An empty G wing cell.

I wonder what other government-employee-made and , technically, publicly-available images exist? I wonder if a broader selection of pics would give the British public a deeper understanding of Her Majesty’s prisons and jails?

Also, I hope other prisons aren’t as bad as Pentonville.

Nick Hardwick, Chief Inspector of Prisons said his team found during an unannounced inspection that consditions at HMP Pentonville had deteriorated since its last inspection (2013) when things were bad already. With 1,200 men and young offenders, HMP Pentonville is overcrowded.

“It continues to hold some of the most demanding and needy prisoners and this, combined with a rapid turnover and over 100 new prisoners a week, presents some enormous challenges,” says a report summary. “Continuing high levels of staff sickness and ongoing recruitment problems meant the prison was running below its agreed staffing level and this was having an impact on many areas.”


The changing area in the C wing shower.


A food trolley.


Blood on a bunk bed.

In response, staffing levels have increased and the authorities remain confident in the warden and the leadership of the institution. While, they believe things can improve quickly, they identified many areas for vast improvement.

  • most prisoners felt unsafe as levels of violence were much higher than in similar prisons and had almost doubled since the last inspection;
  • prisoners struggled to gain daily access to showers and to obtain enough clean clothing, cleaning materials and eating utensils;
  • prisoners said drugs were easily available and the positive drug testing rate was high even though too few prisoners were tested;
  • the prison remained very overcrowded and the poor physical environment was intensified by some extremely dirty conditions;
  • some prisoners spoke about very helpful staff, but most described distant relationships with staff and were frustrated by their inability to get things done;
  • too little was being done to meet the needs of the large black and minority ethnic population, disabled prisoners and older prisoners;
  • prisoners had little time unlocked with the majority experiencing under six hours out of their cells each day and some as little as one hour;
  • the delivery of learning and skills was inadequate and there were not enough education, training or work places for the population;
  • acute staff shortages had undermined the delivery of offender management, which was very poor; and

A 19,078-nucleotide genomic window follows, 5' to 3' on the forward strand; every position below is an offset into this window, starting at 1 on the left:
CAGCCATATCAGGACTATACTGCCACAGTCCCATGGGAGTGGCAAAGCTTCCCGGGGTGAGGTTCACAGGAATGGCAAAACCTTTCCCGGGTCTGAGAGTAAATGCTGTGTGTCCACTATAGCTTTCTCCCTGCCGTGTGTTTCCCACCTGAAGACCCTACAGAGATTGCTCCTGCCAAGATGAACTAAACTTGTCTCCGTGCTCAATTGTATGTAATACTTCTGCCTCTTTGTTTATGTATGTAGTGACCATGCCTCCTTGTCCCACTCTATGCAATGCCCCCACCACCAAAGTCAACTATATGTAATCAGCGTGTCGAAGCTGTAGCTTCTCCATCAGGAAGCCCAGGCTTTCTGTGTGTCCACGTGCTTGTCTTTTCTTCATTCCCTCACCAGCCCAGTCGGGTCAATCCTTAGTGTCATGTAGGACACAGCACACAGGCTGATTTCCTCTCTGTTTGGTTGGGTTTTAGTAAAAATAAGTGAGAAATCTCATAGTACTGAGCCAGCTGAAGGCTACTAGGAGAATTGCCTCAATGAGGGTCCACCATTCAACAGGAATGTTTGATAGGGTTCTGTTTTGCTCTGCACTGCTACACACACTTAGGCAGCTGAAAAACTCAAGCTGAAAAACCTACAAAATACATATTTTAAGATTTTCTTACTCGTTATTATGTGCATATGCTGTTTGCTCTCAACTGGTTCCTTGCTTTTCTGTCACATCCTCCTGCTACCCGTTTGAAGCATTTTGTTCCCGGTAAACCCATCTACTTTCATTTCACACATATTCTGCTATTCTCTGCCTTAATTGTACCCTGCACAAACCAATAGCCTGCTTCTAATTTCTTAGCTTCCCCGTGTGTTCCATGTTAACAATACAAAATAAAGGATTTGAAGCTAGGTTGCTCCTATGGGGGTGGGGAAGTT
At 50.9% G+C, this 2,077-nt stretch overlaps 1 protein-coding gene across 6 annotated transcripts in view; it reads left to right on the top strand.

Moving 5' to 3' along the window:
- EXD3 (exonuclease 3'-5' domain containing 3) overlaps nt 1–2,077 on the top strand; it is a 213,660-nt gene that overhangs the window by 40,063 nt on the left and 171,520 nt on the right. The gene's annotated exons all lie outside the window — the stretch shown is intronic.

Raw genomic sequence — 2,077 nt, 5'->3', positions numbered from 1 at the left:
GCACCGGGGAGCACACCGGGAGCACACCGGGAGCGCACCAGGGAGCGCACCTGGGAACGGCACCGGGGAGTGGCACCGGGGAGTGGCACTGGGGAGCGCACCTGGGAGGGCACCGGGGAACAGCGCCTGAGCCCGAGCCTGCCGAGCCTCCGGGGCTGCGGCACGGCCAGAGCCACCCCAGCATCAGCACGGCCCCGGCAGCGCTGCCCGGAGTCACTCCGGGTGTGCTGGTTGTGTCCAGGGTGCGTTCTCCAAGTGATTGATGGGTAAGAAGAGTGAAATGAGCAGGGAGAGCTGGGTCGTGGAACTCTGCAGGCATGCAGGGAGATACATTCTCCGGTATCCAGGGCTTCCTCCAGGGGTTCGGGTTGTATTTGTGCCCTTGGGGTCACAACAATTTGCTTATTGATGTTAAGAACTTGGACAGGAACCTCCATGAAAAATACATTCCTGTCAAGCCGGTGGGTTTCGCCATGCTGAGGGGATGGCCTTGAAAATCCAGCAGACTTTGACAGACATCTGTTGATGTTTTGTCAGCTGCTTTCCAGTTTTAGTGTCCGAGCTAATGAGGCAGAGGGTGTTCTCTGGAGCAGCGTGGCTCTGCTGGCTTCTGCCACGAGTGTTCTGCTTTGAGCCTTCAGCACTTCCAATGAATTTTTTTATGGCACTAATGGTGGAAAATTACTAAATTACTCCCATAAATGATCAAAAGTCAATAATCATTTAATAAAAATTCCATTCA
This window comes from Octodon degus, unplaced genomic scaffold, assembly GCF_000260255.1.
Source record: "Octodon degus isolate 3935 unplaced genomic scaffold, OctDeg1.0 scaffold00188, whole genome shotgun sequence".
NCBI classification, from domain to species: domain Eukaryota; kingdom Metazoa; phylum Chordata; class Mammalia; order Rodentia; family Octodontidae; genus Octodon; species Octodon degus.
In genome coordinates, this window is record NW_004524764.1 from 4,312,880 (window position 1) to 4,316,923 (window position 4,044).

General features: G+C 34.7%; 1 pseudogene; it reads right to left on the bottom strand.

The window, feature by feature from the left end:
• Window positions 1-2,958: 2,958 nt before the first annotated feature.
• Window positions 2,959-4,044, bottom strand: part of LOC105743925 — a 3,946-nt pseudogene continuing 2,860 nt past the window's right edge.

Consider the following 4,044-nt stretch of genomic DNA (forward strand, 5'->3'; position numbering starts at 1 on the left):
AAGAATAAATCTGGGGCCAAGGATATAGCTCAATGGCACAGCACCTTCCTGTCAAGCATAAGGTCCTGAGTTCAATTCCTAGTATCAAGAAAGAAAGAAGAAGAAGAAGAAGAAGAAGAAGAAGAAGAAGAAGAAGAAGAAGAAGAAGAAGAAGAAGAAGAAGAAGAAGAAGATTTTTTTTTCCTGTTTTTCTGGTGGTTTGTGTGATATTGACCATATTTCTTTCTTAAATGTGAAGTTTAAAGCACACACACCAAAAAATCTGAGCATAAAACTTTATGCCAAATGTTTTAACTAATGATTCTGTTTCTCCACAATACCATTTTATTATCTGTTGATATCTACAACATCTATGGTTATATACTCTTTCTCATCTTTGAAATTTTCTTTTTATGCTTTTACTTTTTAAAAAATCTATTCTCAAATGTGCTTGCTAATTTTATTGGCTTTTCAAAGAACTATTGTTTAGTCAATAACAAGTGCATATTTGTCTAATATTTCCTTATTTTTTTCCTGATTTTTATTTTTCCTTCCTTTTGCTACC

• the quality of resettlement services was very mixed.

The UK’s use of an independent inspectorate for prisons is a very effective check-and-balance for a hard-edged system that can easily corrupt itself behind closed doors. The fact that prisoners feel unsafe in the transportation vans and cell tiers is the biggest red flag for me here.

It’s worth noting, then, that these photos only reflect the visible messy disfunctions of HMP Pentonville. The uptick in violence and drug use was learnt through prisoner questionnaires.

Read the full report here.


Piles of clothing on ridges outside D wing.



“I spent so much time counting down the days to my court date when I would sit in this very holding cell for about 7 hours. If court is at 9, they bring you down to the holding cell at 5AM and don’t bring you back up until after 2PM count. On one hand it was nice to have all that time to think, on the other the anxiety was a full-time job,” says ihatechoosingausername.

Yesterday ihatechoosingausername posted some snaps from jail alongside stock pics and some funnies too. It is niftily titled So I  Just Came Home From Jail.

In 13 images (make sure to click to see the full gallery after the 10th image) and a few words she describes her entry and exit from Henrico County Jail in Virginia. her past addiction and wish to stay clean, her new felony record, the struggles to find work, her imminent homelessness and her frank cluelessness on what is next.

It went viral. Over 340,000 views at the time of writing.

In an update, ihatechoosingausername said:

Wow, Imgur, the support I’ve received after making this post has been absolutely amazing! Thank you so much for the kind words. Also, through this post I got to talk to one of the people who fed me while I was homeless in the park last winter and let him know just how much good he’s doing in the world by giving sammiches to the homeless.

This is not an obvious feel good story but there’s a realness about ihatechoosingausername’s words that leave us hoping it will become one. Time will tell. I wish ihatechoosingausername the best of luck.

No trolls in sight. To you Internets, well done for not being a dick.